dd_precise-obi_4GB_29_text.img.xz                  # to install tarballs made for precise (183MiB)
    dd_blank-obi_7.8GB_33_LubuntuTrusty.img.xz         # current main choice for most cases   (695MiB)
    and at least one of the tarballs (check for new tarballs at the websites for downloading).

    User: guru, Password: changeme if nothing else is stated,
    except for the One Button Installer itself, that comes with User: myself, Password: 123456

    Bento12.04.04-oem0.tar.xz              # in OEM mode, password: 123456
    Bento12.04.04-oem1.tar.xz              # OEM: ready for the end user
    Bento12.04.04.tar.xz                   # user: guru, password: changeme
    GnomeClassic1204-oem.tar.xz            # in OEM mode, password: changeme
    Kubuntu_13.10oem-nov23.tar.xz          # OEM: ready for the end user
    Lubuntu_14.04oem-npae5.tar.xz          # in OEM mode, password: 123456
    Lubuntu_14.04oem-npae.tar.xz           # in OEM mode, password: 123456 (old)
    Lubuntu_14.04_eu-npae.tar.xz           # OEM: ready for the end user
    Lubuntu_16.04_oem-uxa.tar.xz           # in OEM mode, password: 123456, (up to date 2016-05-08)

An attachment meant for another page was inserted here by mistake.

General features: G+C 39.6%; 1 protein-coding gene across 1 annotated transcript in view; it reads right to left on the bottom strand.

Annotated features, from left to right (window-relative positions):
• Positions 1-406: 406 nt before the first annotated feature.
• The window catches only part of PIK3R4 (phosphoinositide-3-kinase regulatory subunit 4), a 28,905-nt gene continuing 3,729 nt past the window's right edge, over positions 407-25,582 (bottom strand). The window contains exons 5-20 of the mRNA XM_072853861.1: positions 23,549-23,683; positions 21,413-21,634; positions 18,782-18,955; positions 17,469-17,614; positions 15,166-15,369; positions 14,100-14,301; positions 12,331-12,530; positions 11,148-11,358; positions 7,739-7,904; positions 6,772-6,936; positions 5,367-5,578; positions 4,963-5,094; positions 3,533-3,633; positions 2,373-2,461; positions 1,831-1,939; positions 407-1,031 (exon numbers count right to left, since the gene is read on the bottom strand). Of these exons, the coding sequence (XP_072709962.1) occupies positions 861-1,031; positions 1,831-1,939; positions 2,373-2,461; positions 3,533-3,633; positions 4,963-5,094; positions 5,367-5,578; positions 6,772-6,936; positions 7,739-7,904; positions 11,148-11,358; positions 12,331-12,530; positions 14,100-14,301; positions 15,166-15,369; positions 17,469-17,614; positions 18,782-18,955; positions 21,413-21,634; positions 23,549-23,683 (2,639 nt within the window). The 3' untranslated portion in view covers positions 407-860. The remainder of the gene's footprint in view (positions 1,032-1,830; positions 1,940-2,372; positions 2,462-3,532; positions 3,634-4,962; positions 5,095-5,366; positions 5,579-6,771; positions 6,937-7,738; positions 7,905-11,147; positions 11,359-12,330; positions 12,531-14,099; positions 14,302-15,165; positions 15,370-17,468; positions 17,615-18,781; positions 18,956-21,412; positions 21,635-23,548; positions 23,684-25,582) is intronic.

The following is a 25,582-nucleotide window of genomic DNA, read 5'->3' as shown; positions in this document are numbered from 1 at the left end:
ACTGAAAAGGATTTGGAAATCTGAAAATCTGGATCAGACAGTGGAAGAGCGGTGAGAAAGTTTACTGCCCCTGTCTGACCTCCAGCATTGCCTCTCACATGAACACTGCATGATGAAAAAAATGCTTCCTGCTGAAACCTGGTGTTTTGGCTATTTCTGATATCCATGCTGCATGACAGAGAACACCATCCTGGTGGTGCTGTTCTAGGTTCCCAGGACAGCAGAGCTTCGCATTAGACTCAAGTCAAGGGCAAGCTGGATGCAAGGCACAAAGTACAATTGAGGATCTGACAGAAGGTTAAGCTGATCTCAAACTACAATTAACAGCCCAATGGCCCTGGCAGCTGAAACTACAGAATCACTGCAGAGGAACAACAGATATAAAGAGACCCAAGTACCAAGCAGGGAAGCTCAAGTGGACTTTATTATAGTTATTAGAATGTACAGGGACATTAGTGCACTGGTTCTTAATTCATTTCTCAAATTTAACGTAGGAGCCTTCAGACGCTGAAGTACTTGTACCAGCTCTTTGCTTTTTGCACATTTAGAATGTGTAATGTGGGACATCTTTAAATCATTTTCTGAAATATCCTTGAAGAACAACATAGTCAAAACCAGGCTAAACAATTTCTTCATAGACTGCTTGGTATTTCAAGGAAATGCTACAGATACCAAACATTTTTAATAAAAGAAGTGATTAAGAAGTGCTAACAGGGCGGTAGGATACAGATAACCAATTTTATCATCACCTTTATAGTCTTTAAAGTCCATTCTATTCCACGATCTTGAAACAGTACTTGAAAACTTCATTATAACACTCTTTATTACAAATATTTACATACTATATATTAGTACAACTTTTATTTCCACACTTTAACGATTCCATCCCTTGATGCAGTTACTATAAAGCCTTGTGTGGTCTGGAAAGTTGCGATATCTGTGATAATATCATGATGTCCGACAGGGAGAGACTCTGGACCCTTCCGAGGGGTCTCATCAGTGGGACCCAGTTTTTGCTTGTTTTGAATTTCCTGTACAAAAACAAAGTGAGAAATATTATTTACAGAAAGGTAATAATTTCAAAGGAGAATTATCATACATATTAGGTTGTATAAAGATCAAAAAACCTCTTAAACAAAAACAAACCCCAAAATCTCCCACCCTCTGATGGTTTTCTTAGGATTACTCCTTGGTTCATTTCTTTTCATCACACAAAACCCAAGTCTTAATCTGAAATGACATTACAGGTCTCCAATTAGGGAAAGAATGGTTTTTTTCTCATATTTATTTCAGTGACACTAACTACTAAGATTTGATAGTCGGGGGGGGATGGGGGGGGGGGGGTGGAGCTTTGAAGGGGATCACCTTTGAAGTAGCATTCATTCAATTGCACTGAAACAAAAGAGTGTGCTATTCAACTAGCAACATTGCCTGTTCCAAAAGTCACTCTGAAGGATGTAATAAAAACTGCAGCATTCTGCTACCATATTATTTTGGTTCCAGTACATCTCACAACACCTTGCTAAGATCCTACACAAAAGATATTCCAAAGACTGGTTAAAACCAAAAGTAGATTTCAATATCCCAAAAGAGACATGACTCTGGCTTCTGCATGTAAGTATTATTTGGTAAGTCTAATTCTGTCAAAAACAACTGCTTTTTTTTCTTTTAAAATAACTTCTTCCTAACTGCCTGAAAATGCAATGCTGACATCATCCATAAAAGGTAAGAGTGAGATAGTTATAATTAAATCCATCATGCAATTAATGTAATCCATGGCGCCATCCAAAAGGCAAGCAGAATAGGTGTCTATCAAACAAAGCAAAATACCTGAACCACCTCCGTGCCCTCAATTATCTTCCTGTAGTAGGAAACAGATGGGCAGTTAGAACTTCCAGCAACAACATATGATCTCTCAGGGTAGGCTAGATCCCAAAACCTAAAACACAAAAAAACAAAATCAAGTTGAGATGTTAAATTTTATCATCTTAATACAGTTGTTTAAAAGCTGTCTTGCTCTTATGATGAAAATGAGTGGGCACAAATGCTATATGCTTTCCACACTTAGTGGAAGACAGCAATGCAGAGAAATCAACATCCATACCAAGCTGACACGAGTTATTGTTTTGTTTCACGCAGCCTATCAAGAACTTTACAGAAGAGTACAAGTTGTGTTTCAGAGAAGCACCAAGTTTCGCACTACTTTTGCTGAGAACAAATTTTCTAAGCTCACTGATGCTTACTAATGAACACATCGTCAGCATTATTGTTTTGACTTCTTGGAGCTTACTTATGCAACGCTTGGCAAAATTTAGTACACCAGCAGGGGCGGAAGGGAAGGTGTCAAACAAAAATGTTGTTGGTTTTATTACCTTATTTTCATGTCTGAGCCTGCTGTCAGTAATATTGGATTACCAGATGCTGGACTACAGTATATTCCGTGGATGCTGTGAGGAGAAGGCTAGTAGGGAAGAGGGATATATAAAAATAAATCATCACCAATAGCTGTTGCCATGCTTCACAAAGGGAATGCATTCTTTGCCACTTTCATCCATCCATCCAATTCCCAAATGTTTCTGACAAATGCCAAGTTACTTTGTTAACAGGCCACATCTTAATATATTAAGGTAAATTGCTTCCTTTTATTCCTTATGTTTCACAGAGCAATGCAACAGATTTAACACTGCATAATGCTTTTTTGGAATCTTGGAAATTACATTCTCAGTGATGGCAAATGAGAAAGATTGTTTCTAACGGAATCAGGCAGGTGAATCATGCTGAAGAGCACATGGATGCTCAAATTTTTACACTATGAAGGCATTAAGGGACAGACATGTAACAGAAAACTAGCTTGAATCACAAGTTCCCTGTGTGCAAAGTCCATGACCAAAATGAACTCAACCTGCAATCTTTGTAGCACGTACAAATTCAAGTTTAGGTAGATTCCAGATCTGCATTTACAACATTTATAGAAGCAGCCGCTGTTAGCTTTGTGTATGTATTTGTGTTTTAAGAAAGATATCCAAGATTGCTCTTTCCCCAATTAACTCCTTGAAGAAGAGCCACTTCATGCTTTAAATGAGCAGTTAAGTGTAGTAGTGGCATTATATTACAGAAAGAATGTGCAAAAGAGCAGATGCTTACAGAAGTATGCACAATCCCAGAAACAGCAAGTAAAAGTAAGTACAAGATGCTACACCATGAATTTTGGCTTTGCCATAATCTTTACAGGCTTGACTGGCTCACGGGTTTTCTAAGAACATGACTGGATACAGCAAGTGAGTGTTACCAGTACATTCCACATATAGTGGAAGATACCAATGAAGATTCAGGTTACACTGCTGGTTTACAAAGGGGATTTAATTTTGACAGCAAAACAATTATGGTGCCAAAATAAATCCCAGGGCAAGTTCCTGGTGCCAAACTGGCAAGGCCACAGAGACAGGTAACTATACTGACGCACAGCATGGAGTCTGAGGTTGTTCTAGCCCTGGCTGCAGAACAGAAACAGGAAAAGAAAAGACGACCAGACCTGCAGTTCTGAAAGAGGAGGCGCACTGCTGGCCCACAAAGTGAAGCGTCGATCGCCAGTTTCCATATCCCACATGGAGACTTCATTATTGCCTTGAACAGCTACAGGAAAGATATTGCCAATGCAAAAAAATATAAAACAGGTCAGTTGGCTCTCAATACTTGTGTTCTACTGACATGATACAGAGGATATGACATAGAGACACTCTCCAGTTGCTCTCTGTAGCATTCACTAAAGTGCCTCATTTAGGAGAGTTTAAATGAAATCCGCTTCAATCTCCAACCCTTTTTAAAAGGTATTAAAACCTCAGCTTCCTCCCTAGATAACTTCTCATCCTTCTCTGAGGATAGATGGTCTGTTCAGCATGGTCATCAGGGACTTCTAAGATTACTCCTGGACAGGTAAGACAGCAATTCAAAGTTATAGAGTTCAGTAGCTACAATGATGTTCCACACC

Lubuntu_16.04_oem-intel.tar.xz         # in OEM mode, password: 123456, (up to date 2016-05-08)
    Lubuntu_16.04_oem-intl_amd64.tar.xz    # in OEM mode, password: 123456, (up to date 2016-05-14)
    lxle-2013-08-19.tar.xz               # tweaked, old but possible to update/upgrade
    lxle32-12.04.4-oem0.tar.xz           # in OEM mode, password: 123456
    lxle32-12.04.4-oem1.tar.xz           # OEM: ready for the end user
    precise-mini-txt.tar.xz             # Ubuntu text system with portable wired network (from mini.iso)
    ToriOS-pae-OEM_prec_use-by-OBI-in-trusty-2016-may.tar.xz  # in OEM mode, password: 123456
    ToriOS-pae-OEM_trus_use-by-OBI-in-trusty-2016-may.tar.xz  # in OEM mode, password: 123456
    ToriOS-mini_trusty_use-by-OBI-in-trusty-2016-may.tar.xz   # user: guru, password: changeme
    Trusty-mini-txt6.tar.xz                # user: guru, password: changeme
    Trusty-mini-txt7.tar.xz                # user: guru, password: changeme, (up to date 2016-05-06)
    Trusty-nonpae-txt5.tar.xz              # user: guru, password: changeme
    Xenial-32-txt.tar.xz                   # user: guru, password: changeme
    Xenial-32-txt_2016-06-28_intel.tar.xz  # user: guru, password: changeme
    X32-Txt-Startx-Intl_2016-06-29.tar.xz  # user: guru, password: changeme
    xubuntu-precise.tar.xz                 # good for old systems but past end of life of desktop packages
    XubuntuTrusty-oem-feb13.tar.xz         # OEM: ready for the end user
    # good for old systems but past end of life, so there are no updates, not even security updates
    lubuntu-10.04.tar.gz                   # past end of life
    ubuntu-10.04.tar.gz                    # past end of life
    plus a script file and a signed list of the md5sums